Forrest said more than 1,000 of the ads appeared on Facebook in Australia between April and November 2023, leading to millions of dollars in losses for victims.

The 62-year-old is executive chairman of iron ore producer Fortescue Metals Group (OTC:), and with his family is worth US$16.5 billion (AUD$24.8 billion), according to Forbes magazine.

In a statement, Forrest said Pitts’ decision was the first where a social media company was unable to invoke Section 230 immunity in a U.S. civil case over its advertising business.

“This is a crucial strategic victory in the battle to hold Facebook accountable,” he said.

Forrest is seeking compensatory and punitive damages.

In April, Australian prosecutors declined to pursue criminal charges that he brought against Meta in that country over scam cryptocurrency ads.

© Reuters. FILE PHOTO: Fortescue's founder and executive chairman Andrew Forrest speaks during an interview with Reuters, in Beijing, China March 23, 2024. REUTERS/Tingshu Wang/File Photo

Forrest had sued under Australian laws that let individuals criminally prosecute foreign companies upon receiving prosecutors’ consent.

The case is Forrest v Facebook Inc et al, U.S. District Court, Northern District of California, No. 22-03699.

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Justin Timberlake arrested for drunk driving in the Hamptons

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(Reuters) -Pop singer Justin Timberlake was arrested and charged with driving while intoxicated in a neighborhood in the Hamptons on New York’s Long Island, authorities said on Tuesday.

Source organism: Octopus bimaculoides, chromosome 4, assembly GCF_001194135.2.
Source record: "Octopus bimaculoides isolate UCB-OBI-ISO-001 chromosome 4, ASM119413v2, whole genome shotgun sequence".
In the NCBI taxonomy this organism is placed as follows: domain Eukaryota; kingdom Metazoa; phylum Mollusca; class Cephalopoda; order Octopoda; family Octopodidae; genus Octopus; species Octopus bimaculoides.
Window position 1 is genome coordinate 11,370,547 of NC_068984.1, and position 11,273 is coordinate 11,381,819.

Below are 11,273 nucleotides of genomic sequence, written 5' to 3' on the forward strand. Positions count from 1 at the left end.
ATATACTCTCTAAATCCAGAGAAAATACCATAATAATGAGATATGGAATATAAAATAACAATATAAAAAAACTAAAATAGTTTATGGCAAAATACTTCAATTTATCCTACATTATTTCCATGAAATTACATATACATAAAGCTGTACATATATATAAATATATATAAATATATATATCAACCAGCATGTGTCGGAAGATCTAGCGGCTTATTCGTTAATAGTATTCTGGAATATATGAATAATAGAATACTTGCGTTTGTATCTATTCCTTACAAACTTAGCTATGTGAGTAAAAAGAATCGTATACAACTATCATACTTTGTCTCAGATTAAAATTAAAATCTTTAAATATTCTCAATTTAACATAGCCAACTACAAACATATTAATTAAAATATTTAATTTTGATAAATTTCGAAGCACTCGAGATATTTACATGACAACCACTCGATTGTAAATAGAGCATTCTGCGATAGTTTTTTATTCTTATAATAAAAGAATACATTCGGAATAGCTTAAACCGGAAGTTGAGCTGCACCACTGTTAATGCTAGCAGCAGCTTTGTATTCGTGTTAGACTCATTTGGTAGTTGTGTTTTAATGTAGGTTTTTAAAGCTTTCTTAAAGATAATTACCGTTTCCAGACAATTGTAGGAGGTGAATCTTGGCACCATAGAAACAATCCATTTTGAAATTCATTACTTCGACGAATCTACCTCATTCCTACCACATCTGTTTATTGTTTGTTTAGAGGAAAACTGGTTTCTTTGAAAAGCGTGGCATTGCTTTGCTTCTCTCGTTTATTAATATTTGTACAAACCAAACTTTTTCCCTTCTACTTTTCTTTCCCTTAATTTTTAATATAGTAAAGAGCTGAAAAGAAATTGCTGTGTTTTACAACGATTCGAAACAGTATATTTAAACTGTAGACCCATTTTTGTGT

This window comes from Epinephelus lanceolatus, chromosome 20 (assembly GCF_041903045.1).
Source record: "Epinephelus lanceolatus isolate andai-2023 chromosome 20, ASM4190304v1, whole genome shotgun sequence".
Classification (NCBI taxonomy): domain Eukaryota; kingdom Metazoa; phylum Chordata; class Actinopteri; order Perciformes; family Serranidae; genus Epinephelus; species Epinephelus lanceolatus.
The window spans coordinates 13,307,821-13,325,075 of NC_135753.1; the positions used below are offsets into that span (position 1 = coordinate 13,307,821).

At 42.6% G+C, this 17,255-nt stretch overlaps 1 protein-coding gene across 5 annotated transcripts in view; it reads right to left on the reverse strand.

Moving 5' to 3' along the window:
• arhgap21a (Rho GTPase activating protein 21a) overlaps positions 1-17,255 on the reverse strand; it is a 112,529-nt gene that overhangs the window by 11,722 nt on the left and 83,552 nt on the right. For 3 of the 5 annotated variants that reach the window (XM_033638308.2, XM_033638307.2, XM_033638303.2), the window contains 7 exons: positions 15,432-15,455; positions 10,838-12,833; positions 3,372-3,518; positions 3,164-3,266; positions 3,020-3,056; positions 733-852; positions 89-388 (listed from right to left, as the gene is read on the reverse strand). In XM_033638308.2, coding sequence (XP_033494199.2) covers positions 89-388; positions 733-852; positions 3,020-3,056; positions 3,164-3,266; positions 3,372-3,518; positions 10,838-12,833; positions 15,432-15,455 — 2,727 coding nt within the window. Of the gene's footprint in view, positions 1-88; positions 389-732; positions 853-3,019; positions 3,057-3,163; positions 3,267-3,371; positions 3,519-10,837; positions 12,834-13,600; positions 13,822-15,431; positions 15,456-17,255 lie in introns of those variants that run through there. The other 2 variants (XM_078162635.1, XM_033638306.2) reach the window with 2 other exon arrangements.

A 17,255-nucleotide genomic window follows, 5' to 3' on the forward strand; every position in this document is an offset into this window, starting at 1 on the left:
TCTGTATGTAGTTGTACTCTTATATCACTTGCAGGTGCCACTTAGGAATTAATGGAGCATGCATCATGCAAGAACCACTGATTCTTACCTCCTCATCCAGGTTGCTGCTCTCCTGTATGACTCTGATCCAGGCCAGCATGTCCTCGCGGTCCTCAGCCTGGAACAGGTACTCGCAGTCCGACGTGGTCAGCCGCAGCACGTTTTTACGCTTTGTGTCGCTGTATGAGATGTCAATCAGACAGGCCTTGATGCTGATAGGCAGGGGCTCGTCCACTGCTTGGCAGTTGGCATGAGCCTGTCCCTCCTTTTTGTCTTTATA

Timberlake was arrested in the town of Sag Harbor on Tuesday morning, according to a statement from the local district attorney’s office.

The 43-year-old was arraigned in Sag Harbor Village Justice Court and released, the statement said. His next court date will be a virtual appearance on July 26, the statement said.

Representatives for Timberlake did not immediately reply to an email seeking comment.

Timberlake was taken into custody after he left a dinner at the American Hotel, People magazine reported.

© Reuters. Justin Timberlake performs during the iHeartRadio Music Awards at Dolby Theatre in Los Angeles, California, U.S., April 1, 2024. REUTERS/Mario Anzuoni/File Photo

Timberlake rose to fame as a member of 1990s boy band ‘N Sync before starting a solo career. His hits include “Can’t Stop the Feeling!,” “Suit & Tie” and “SexyBack.”

He has two concerts scheduled in Chicago this weekend and two shows in New York City next week.